Code Flow question

So as I was debugging a prior issue I saw some weird behavior which definitely slowed down my debugging. Here is what happens:

The unit selection changes, which causes the selected unit to change. Then the selected Action gets changed which then fires off a selected action change event BEFORE the selected unit change event has triggered.

I guess I could see why this is done. But it is causing the UpdateSelectedVisual() code to be run twice, the first time with stale data on the actionButtonList, the second time with correct data. It doesn’t seem to make sense to disable the stale buttons since you’ll destroy them anyway correct.

The problems it seems to create is

  1. a bit of a performance penalty running code for objects that are just about to be destroyed
  2. it slowed down my debugging for an unrelated issue because the code flow was unexpected

But I can’t think of a simple way to fix this. Curious on thoughts here.

This one, while relatively minor in performance penalty, is rather simple to correct.

    private void SetSelectedUnit(Unit unit)
        selectedUnit = unit;
        OnSelectedUnitChanged?.Invoke(this, EventArgs.Empty);

Reversing the two lines will ensure that the OnSelectedUnitChanged fires first, but it does lead to another problem, in that the handler for OnSelectedUnitChanged calls the same method that OnSelectedUnitChanged does in our UnitActionSystemUI. For this, simply comment out/remove the line UpdateSelectedVisual();

Ok I see how that works.

It does create a responsibility then to always call SetSelectedAction immediately after invoking OnSelectedUnitChanged which I guess is no different than it was previously.

What about this one which only fires one event and leaves the UpdateSelectedVisual code as it was?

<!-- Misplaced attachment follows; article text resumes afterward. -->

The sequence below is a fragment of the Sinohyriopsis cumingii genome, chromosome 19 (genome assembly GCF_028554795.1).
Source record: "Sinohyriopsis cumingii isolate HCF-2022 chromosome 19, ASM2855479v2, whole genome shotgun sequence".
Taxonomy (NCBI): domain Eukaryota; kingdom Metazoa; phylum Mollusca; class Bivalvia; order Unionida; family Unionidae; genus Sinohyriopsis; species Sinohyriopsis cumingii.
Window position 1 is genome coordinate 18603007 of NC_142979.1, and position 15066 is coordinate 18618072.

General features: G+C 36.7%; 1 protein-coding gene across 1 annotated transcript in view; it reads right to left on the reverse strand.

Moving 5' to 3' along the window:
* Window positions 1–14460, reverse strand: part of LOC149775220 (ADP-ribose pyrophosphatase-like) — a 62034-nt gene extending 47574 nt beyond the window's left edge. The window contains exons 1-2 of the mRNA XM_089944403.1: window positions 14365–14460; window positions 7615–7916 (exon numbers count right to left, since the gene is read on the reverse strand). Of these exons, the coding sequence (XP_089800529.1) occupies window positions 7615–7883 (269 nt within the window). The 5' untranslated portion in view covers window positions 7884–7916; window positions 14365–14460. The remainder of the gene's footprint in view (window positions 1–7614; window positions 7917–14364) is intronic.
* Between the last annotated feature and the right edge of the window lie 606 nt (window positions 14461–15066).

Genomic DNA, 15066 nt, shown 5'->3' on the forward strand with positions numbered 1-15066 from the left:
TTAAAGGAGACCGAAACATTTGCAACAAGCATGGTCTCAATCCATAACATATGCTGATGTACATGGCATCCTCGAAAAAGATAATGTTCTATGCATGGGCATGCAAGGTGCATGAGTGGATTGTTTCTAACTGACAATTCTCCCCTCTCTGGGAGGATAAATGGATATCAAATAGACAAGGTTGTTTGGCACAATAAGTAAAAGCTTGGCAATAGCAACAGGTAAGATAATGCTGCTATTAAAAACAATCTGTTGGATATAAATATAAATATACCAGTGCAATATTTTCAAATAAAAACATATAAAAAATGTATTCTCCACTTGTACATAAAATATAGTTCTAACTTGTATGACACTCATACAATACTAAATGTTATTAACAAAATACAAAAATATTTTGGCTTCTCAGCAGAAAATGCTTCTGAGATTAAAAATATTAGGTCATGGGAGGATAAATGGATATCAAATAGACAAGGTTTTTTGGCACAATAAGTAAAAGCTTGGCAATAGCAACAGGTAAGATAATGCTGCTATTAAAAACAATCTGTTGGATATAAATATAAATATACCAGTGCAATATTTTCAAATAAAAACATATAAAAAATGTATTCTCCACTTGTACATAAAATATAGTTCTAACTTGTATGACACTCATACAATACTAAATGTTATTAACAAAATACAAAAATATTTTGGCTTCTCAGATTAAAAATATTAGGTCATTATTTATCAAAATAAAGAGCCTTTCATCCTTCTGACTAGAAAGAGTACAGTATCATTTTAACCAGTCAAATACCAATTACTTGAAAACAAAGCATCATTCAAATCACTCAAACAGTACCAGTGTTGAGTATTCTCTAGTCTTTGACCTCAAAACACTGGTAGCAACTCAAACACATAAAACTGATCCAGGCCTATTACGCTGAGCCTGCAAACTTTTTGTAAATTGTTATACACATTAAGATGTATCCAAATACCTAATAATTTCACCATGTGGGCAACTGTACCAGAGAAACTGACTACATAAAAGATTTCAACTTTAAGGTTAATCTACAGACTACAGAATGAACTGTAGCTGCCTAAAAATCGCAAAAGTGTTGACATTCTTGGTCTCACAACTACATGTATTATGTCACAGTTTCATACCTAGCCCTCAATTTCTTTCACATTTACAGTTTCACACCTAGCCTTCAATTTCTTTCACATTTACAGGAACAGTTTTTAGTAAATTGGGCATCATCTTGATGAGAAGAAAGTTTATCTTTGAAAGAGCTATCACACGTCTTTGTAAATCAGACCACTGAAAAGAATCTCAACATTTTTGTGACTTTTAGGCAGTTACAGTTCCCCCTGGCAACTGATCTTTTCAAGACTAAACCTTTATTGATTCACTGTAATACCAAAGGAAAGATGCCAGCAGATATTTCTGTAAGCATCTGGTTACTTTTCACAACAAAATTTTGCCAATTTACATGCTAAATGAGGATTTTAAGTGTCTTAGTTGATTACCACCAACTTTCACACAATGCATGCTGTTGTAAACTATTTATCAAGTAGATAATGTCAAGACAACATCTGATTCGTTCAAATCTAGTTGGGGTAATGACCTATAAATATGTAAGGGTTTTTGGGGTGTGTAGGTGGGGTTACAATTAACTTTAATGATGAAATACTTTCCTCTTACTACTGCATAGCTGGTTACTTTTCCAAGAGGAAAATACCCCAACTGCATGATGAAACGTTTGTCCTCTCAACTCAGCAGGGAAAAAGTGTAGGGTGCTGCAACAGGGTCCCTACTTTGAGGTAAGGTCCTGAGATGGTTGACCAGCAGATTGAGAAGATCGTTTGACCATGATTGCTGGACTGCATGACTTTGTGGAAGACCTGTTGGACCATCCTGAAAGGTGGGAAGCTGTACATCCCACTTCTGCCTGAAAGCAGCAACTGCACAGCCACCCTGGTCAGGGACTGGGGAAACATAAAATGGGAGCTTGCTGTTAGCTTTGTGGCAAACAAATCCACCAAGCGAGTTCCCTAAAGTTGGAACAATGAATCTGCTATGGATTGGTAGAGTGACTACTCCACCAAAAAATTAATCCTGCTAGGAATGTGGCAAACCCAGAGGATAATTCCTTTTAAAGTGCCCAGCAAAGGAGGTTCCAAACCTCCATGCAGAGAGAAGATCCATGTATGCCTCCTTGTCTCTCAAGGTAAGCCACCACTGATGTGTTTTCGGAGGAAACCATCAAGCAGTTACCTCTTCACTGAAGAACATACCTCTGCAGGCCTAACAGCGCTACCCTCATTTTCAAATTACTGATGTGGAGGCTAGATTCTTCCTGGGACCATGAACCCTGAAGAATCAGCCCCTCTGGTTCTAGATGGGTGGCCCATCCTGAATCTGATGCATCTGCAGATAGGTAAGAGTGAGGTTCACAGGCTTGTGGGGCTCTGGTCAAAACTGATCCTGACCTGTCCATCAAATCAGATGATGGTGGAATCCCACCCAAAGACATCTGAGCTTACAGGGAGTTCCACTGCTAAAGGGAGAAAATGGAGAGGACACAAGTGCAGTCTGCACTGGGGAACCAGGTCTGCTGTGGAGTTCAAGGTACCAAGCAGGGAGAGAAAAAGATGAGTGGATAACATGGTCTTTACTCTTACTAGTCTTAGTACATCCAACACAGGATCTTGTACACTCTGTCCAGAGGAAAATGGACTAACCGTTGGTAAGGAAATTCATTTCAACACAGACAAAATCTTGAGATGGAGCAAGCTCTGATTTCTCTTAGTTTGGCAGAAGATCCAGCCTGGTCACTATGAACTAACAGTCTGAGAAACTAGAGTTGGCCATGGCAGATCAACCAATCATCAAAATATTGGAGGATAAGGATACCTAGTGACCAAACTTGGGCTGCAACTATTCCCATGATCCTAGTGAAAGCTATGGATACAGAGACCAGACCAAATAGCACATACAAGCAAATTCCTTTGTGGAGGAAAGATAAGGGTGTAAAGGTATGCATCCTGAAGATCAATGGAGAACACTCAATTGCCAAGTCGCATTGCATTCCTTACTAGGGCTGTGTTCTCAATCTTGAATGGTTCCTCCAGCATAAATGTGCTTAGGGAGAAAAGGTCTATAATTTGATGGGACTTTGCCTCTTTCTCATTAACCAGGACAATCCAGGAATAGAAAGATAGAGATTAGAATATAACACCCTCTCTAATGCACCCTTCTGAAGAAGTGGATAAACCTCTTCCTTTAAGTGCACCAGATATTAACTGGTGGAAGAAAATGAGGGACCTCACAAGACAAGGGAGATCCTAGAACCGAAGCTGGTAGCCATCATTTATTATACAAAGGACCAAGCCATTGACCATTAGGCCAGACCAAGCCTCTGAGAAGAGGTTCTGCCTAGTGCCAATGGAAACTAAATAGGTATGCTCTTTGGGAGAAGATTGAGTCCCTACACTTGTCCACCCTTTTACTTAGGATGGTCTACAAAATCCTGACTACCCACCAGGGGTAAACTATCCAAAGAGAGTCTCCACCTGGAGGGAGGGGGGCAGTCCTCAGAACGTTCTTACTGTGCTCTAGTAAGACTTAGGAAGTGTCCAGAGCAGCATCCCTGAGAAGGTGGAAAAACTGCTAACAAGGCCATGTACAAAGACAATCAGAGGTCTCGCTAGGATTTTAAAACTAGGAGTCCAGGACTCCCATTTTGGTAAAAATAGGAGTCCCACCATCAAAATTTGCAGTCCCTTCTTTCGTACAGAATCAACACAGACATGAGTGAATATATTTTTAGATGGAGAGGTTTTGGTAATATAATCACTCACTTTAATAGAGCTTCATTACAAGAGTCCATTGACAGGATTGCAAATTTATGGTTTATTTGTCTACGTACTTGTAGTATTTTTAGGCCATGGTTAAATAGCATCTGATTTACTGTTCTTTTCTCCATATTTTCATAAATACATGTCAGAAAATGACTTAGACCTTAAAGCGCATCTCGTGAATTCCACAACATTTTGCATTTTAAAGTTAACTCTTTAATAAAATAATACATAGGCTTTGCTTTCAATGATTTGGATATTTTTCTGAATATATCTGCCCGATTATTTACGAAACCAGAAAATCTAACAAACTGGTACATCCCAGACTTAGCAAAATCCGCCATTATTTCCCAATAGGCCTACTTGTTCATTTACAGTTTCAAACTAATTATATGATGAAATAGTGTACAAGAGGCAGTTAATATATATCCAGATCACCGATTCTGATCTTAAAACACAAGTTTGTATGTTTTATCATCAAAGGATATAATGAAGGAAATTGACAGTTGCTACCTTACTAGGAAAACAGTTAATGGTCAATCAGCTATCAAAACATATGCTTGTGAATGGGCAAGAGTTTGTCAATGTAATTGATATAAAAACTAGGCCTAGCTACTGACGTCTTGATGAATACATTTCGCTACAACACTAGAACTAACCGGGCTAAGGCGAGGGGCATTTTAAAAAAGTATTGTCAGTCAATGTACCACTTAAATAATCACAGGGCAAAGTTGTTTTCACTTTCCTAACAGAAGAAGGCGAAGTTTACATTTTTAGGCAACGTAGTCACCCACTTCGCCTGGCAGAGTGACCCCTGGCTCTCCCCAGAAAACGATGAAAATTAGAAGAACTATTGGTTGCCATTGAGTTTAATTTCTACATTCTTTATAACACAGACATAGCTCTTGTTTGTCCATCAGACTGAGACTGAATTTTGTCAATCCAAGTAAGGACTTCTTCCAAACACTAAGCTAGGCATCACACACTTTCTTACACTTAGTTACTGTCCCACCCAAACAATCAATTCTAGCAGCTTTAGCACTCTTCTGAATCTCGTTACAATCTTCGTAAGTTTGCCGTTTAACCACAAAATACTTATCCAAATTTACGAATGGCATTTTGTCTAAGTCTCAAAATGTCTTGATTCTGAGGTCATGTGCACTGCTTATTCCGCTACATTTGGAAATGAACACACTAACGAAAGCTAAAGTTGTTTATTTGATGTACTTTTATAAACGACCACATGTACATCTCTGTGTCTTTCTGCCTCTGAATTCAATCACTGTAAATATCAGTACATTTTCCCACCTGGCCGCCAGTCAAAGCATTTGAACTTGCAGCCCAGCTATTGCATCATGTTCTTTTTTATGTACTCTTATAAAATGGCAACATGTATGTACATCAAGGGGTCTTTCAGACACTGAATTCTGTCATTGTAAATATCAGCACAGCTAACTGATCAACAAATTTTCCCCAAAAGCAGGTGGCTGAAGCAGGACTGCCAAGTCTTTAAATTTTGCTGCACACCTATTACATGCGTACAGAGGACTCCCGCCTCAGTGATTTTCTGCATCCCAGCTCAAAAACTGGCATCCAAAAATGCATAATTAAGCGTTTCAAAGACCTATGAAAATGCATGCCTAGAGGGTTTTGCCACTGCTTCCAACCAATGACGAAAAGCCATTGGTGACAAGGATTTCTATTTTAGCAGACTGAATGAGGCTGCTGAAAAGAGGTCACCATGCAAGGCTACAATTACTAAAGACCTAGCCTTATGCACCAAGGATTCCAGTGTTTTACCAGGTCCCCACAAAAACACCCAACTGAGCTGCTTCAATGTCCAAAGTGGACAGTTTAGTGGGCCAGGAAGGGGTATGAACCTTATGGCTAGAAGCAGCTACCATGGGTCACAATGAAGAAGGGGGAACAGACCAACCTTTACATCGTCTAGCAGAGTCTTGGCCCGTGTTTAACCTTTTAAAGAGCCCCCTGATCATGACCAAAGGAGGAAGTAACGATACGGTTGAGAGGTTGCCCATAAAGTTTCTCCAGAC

private void SetSelectedUnit(Unit unit)
    selectedUnit = unit;
    selectedAction = unit.GetMoveAction();
    OnSelectedUnitChanged?.Invoke(this, EventArgs.Empty);

I guess the root cause of my question is that I am having difficulty with quickly grasping the code flow once we use events. I wish there was some analogous equivalent to doing “ctrl-click” in the visual studio editor on the Invoke call so I can see what the list of event listeners are (without having to run the program). Any advice here?

Thanks again!

Of course, the entire idea of the Observer pattern is that we don’t know who might be listening… I don’t think even JetBrains Rider will do that one, unfortunately.

I had a feeling you’d say that! :stuck_out_tongue_winking_eye: :grinning_face_with_smiling_eyes:

I guess it’s a little different if I’m not only the event sender and the listener but also the one trying to figure out what the right abstraction is… but yes of course, I understand there are countless situations where the abstraction between the two is critical.

Perhaps this choice of abstraction will become clearer to me in a few lessons as we expand upon the list of listeners associated with the actions. It was challenging for me to reason through this particular implementation.

Thank you so much for your patience Brian!

On the bright side, you’re learning one of the inherent challenges of event driven programming, timing.

In this case, the problem (the selected action was updating before being destroyed anyways) is minor, because it’s a very small action, turning a frame on or off based on whether or not it’s the selected action. It’s inconsequential enough that nobody has noticed until somebody was debugging something else. I can be fairly confident that games by big studios have shipped UI that does this with no issues noticed by anybody.

On the other hand, there are other circumstances where such a double transaction could actually cause real harm, not necessarily things related to games and Unity, but by considering how these events can interact now could help us in a future endeavour. Web applications come to mind, where virtually everything is event driven. Fetching an image from a server twice is significantly more of a drain on resources, for example, than turning an image on and off in UI.

Yes. I can vouch for that. My earlier experience is with ecommerce and with B2B SaaS. Not as an engineer but technical enough to be familiar with the issues. What always helped me wrap my head around it was having lots (e.g. 1000’s ) of events and event listeners. The scale sharpened the clarity for me of what each side was responsible for.

Along those lines, I just finished the next lesson now and it’s useful to see the same pattern be re-used within this game.

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